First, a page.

IE 11 is not supported. For an optimal experience visit our site on another browser.

Screening your nannies may leave you carefree

TODAY Financial Editor Jean Chatzky shares tips to help deal with the often sticky childcare situation.
/ Source: TODAY contributor

Relationships are complicated all around, whether it's a marriage, friendship or family. But when we're talking about the one between parents and the nannies they hire to care for their children, it tends to get downright sticky. Nannies as a profession are getting a lot of attention these days. Add popular reality shows like "Nanny 911" and "Supernanny" to the fact that "Mary Poppins" is playing on Broadway and "The Nanny Diaries" movie is coming out this fall, and you have half the reason.  The other? With so many women returning to work after having kids, nannies are no longer considered an option that's only available to the rich. "This is increasingly a middle-class choice because so many women are in families that require two incomes," says Lucy Kaylin, author of "The Perfect Stranger: The Truth About Mothers and Nannies" (Bloomsbury USA). "It's not about setting up a situation where you can have lunch with girlfriends and get a manicure. For many people, this is simply a more reasonable solution than daycare." As a working mother myself, I know firsthand how hard it really is to leave your kids in the hands of a veritable stranger. The list of qualities you want in a nanny is already a mile long, and when you add in feelings of jealousy and guilt (I've felt both), it's hard not to succumb to all-out nitpicking. But the truth is this: Neither Jo Frost nor Julie Andrews are going to show up at your door. Luckily, there are more resources then ever to help in your quest to hire a good nanny and then maintain the relationship you've begun. Get your priorities straightBefore you start the interview process, you have to know what you're looking for, so sit down — as a team, if you're married or partnered — and make a list of the day-to-day duties of the job, the hours, and how much you can afford to pay (the norm is between $10-$15 an hour). Keep in mind that this person's first responsibility is your child. It can be tempting to pile on a few chores she can tackle during naptime, but unless you've agreed on them ahead of time, it is unfair. Once you've put together a job description, take some time to jot down qualities you'd like to see in a candidate to narrow the pool. A minimum level of experience, flexible availability and a calm demeanor all come to mind. Ask aroundThe best way to find top-notch service, whether it's a nanny or a new dentist, is word of mouth. Off the bat, you probably have a ton of resources at your fingertips in the form of co-workers. Many will be able to recommend someone, or at the least, a referral service they've had success with, says Pat Cascio, president of the International Nanny Association.

If you decide to go with a placement service, vet it first with the Better Business Bureau to make sure it's credible and doesn't have a record of complaints. A good company will also happily cough up all the information they have on a candidate, including references, a background check and complete employment history. InterviewHere's your chance to ask all your questions, so take advantage. A couple of tips from Cascio: Have candidates come up with a few different activities they'd do with your child, and ask how they feel about your parenting philosophies. A good nanny's answers will be age-specific where applicable and will indicate a clear openness to follow the guidelines that you dole out. Instinct will tell you when you've found the one. "Obviously, you need to check references like crazy, but a large part of this is your gut. Does this person seem like someone you can work and get along with?" says Kaylin. A good plan is to hire on a trial basis for the first few weeks or even months.  Lose the guiltIt may take a bit of time to adjust, but eventually, you've got to come to terms with your decision to return to work. Women seem to have more trouble with this than men, but the advice here is universal -- if you let it get to you, you'll be miserable, and you'll probably make the nanny and your children unhappy as well.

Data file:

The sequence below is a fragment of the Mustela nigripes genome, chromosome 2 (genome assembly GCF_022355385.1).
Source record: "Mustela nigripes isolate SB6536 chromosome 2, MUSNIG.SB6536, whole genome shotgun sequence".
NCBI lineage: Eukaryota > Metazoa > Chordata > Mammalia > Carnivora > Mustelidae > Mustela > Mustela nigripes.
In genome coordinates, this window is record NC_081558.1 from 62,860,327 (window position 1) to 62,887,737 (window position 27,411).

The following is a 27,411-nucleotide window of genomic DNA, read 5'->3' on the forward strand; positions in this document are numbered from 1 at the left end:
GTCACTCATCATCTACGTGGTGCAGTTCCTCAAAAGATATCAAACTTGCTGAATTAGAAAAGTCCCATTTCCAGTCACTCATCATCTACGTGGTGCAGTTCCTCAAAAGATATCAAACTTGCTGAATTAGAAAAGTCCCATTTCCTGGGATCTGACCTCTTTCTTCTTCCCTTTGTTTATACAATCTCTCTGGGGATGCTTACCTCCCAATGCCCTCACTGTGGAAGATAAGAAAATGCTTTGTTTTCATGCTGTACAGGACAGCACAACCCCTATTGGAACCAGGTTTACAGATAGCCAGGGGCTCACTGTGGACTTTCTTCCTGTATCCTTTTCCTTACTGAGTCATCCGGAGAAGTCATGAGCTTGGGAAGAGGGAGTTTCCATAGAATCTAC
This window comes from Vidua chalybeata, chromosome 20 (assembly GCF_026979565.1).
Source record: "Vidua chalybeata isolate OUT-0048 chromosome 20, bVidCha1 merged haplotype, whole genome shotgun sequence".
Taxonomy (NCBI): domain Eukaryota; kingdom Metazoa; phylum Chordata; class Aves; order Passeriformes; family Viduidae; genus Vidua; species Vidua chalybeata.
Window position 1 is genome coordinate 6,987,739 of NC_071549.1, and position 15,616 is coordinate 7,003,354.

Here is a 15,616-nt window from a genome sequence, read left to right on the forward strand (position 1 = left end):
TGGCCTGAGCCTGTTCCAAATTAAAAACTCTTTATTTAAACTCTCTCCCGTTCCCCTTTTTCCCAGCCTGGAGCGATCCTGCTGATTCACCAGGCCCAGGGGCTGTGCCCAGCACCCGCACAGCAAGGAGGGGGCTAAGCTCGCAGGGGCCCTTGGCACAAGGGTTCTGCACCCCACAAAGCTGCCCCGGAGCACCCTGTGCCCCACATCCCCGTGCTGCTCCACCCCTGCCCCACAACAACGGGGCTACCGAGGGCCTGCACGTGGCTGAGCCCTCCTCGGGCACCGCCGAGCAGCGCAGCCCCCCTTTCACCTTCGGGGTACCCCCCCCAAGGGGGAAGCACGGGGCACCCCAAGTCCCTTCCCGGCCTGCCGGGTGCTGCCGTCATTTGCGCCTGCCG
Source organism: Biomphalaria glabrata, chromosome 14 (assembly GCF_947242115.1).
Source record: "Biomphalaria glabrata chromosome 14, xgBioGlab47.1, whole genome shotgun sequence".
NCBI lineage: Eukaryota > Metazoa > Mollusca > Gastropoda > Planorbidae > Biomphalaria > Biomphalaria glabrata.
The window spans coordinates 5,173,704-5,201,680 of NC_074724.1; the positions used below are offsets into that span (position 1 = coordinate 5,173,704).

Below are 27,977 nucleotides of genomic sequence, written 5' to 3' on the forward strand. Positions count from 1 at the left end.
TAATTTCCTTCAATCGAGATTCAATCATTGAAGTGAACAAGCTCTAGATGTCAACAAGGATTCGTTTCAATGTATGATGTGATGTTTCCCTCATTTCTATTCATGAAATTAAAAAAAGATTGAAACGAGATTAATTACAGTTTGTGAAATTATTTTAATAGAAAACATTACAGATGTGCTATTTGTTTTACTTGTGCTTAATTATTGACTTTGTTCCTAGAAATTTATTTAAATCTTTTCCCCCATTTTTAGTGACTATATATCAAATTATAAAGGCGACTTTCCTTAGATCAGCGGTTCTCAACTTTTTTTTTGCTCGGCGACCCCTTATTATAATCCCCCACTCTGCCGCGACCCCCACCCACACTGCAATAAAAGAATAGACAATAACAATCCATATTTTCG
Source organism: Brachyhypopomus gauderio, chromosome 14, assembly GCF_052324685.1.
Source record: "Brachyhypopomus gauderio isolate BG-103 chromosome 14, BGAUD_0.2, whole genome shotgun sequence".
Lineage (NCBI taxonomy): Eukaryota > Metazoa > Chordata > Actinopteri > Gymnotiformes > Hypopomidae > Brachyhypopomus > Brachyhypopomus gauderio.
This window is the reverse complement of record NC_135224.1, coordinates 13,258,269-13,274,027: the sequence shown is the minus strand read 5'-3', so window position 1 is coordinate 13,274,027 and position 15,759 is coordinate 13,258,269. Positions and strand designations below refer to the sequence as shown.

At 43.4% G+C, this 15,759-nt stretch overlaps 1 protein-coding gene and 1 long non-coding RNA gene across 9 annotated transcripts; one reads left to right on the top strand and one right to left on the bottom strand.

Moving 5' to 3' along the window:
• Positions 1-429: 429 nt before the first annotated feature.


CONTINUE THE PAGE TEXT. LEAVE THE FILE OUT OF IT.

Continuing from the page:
"At a certain point, you have to accept that you're not there, and you've hired someone else to be there. Acceptance is the key word, because then you can forgive and celebrate yourself for all the things you're trying to do as a working mother. That's when you can move forward," explains Kaylin.Resist the urge to micromanageIf you look for mistakes being made by your new nanny, you'll no doubt find them. As a parent, you might even make the same ones. That's why I'm not such a fan of nanny cams or other snooping devices. Instead, drop by from time to time. Ask your friends who deal with your nanny for feedback and let her do her job. If you're confident in the person you've hired, you shouldn't have to leave a million lists or require a daily log of every feeding and diaper change. Know when it's not working outSometimes even a parent's gut instinct can be a bit off the mark. If it's not working, and I mean truly not working, as opposed to your guilt still getting in the way, then you need to move on and find a better fit. Cascio advises, "I would suggest letting her go on the spot with a couple weeks of severance pay, rather than having someone come to work who isn't happy with you and leaving her to care for your children."

With reporting by Arielle McGowen.

Jean Chatzky is an editor-at-large at Money magazine and serves as AOL's official Money Coach. She is the personal finance editor for NBC's "Today Show" and is also a columnist for Life magazine. She is the author of four books, including "Pay It Down! From Debt to Wealth on $10 a Day" (Portfolio, 2004). To find out more, visit her Web site, .